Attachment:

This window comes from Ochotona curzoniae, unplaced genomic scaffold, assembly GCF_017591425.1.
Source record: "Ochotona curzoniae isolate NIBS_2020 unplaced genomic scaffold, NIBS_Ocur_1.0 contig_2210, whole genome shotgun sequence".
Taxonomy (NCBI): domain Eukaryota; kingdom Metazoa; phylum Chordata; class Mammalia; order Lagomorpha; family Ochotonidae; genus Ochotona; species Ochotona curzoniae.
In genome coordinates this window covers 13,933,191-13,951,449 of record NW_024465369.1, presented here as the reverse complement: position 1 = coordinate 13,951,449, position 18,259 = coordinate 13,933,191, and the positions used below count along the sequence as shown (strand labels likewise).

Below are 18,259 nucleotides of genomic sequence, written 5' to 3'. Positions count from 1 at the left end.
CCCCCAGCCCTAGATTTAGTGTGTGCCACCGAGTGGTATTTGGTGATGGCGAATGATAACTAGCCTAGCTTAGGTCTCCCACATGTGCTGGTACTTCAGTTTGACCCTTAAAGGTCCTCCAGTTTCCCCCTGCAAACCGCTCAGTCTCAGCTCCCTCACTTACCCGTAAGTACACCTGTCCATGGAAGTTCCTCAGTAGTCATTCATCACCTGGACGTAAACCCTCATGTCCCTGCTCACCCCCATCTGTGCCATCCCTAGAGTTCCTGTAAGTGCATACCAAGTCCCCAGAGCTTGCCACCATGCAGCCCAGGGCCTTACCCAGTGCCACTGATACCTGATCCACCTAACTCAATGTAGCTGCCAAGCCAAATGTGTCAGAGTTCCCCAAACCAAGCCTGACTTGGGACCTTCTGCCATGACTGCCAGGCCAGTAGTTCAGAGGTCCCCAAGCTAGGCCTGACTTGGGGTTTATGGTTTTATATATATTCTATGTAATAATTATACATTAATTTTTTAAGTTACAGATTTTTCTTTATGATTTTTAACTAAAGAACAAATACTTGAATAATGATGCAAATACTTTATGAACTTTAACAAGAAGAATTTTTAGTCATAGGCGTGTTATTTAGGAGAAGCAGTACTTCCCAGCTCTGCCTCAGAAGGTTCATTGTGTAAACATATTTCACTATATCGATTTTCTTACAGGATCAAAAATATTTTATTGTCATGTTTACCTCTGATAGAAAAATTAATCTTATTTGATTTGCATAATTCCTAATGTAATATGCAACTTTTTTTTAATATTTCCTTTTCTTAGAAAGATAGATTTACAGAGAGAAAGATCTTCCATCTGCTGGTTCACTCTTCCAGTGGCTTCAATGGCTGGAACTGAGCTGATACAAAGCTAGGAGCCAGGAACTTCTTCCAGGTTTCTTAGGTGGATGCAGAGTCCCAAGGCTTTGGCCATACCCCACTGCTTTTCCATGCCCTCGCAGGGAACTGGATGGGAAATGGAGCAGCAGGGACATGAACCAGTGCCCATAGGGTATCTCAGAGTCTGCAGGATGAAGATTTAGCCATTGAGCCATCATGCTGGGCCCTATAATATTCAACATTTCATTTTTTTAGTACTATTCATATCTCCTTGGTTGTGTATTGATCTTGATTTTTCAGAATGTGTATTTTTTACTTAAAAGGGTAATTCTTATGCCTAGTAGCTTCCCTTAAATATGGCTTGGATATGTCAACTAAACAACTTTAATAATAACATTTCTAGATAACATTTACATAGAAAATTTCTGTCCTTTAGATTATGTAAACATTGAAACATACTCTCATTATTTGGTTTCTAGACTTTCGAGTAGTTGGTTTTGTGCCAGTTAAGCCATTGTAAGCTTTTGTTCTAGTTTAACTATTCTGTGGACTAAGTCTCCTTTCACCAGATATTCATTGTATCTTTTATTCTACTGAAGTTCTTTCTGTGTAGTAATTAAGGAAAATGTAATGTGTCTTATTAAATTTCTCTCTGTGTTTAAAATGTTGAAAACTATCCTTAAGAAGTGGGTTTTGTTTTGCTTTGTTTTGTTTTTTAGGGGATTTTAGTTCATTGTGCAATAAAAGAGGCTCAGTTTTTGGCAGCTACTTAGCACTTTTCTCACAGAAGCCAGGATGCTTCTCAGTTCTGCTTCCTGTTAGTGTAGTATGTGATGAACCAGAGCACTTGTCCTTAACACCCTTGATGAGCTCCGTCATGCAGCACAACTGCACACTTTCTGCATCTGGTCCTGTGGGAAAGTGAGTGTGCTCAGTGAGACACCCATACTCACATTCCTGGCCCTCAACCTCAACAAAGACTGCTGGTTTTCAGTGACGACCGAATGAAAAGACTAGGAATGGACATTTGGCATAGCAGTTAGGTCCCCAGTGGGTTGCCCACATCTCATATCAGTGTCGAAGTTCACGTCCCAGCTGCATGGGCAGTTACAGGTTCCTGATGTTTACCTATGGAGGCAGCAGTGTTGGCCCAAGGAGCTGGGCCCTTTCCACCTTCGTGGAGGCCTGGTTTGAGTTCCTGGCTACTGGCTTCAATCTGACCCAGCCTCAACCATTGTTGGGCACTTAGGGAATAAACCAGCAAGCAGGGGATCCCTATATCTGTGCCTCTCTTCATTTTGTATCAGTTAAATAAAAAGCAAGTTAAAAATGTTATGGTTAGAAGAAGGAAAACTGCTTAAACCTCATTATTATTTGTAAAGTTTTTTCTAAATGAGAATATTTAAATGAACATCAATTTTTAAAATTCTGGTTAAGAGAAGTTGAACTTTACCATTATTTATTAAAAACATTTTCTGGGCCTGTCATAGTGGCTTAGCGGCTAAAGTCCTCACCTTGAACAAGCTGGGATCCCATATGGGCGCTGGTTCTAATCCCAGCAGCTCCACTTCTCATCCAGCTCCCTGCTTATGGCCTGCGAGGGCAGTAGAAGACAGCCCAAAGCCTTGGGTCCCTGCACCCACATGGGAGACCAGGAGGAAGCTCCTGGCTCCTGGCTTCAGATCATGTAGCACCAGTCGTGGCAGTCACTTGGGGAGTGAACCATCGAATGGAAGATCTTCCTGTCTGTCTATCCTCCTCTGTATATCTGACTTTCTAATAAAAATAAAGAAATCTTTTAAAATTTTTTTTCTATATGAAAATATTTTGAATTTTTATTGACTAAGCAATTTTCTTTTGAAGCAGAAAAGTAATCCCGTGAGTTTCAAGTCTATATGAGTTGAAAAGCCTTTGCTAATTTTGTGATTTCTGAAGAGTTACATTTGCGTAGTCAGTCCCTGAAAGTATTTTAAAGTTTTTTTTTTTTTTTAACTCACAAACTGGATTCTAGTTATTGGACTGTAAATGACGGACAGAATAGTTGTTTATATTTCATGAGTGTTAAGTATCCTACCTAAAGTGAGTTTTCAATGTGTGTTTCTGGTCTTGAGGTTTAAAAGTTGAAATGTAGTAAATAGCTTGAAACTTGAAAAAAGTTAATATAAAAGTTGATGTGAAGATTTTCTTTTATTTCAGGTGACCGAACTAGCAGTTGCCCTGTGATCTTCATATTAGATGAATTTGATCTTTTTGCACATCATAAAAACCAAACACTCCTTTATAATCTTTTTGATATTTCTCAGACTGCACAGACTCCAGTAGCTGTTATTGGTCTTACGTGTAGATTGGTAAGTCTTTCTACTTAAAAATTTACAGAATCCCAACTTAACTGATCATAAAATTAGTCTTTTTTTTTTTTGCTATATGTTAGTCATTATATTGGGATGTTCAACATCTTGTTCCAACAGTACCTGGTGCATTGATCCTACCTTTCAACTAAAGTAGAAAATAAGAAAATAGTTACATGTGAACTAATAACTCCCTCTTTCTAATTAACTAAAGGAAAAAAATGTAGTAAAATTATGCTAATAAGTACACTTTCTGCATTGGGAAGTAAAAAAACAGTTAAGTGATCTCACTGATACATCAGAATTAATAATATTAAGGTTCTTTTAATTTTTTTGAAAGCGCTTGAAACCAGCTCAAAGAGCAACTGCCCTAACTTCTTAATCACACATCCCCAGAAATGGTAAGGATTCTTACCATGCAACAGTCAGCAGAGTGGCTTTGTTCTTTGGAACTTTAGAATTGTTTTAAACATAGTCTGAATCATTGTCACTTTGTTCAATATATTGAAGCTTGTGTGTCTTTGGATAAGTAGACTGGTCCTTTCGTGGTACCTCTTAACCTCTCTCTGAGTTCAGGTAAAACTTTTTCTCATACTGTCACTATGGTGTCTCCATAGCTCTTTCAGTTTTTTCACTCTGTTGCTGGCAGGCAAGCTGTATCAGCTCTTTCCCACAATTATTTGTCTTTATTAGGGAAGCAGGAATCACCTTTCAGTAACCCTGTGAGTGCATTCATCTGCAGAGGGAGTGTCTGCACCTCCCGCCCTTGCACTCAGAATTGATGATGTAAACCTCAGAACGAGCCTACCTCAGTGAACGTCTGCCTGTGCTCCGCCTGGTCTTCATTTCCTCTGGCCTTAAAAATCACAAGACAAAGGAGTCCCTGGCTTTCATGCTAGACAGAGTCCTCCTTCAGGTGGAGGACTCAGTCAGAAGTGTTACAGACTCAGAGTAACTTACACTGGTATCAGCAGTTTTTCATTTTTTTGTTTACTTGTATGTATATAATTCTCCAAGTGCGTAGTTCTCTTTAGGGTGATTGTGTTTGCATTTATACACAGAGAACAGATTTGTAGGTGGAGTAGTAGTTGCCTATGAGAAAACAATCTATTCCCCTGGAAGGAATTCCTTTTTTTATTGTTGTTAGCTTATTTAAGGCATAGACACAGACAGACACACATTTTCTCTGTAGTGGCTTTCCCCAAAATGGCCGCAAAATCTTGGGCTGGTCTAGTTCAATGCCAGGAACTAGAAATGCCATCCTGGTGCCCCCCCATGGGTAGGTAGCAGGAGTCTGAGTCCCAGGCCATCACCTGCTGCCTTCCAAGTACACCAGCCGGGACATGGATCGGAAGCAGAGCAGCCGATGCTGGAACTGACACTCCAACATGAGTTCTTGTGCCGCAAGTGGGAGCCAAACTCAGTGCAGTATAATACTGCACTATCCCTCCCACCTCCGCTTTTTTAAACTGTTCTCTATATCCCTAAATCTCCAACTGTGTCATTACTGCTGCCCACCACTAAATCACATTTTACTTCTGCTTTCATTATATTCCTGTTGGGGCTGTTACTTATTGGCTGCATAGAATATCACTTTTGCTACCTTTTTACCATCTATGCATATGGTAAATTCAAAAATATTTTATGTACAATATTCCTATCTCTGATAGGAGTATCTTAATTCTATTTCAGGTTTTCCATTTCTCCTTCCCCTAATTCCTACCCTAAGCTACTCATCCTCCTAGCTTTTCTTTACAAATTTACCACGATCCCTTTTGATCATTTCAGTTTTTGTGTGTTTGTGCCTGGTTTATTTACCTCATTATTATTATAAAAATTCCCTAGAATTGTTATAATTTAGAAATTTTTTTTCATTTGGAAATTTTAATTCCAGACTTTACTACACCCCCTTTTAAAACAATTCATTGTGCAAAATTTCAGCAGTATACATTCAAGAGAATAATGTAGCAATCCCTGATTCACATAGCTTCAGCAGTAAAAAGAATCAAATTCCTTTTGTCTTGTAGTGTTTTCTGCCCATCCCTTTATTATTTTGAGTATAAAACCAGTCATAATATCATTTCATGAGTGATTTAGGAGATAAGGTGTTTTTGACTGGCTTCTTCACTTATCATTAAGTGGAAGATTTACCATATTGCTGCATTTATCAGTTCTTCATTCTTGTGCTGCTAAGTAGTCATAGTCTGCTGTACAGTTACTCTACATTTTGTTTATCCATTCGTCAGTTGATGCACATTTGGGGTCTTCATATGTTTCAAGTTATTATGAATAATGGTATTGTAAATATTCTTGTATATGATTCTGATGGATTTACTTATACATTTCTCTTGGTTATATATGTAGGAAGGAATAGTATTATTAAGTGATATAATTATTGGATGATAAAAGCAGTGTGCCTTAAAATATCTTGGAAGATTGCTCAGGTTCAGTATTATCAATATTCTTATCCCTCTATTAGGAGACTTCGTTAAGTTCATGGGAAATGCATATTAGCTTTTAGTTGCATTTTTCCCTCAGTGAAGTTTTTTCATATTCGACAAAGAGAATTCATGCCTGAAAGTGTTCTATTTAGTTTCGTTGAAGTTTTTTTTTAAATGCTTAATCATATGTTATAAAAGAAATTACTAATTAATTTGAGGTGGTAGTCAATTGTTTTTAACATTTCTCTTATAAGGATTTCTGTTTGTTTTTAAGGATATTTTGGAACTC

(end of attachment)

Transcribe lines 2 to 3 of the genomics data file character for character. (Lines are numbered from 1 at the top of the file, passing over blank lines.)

Source record: "Ochotona curzoniae isolate NIBS_2020 unplaced genomic scaffold, NIBS_Ocur_1.0 contig_2210, whole genome shotgun sequence".
Taxonomy (NCBI): domain Eukaryota; kingdom Metazoa; phylum Chordata; class Mammalia; order Lagomorpha; family Ochotonidae; genus Ochotona; species Ochotona curzoniae.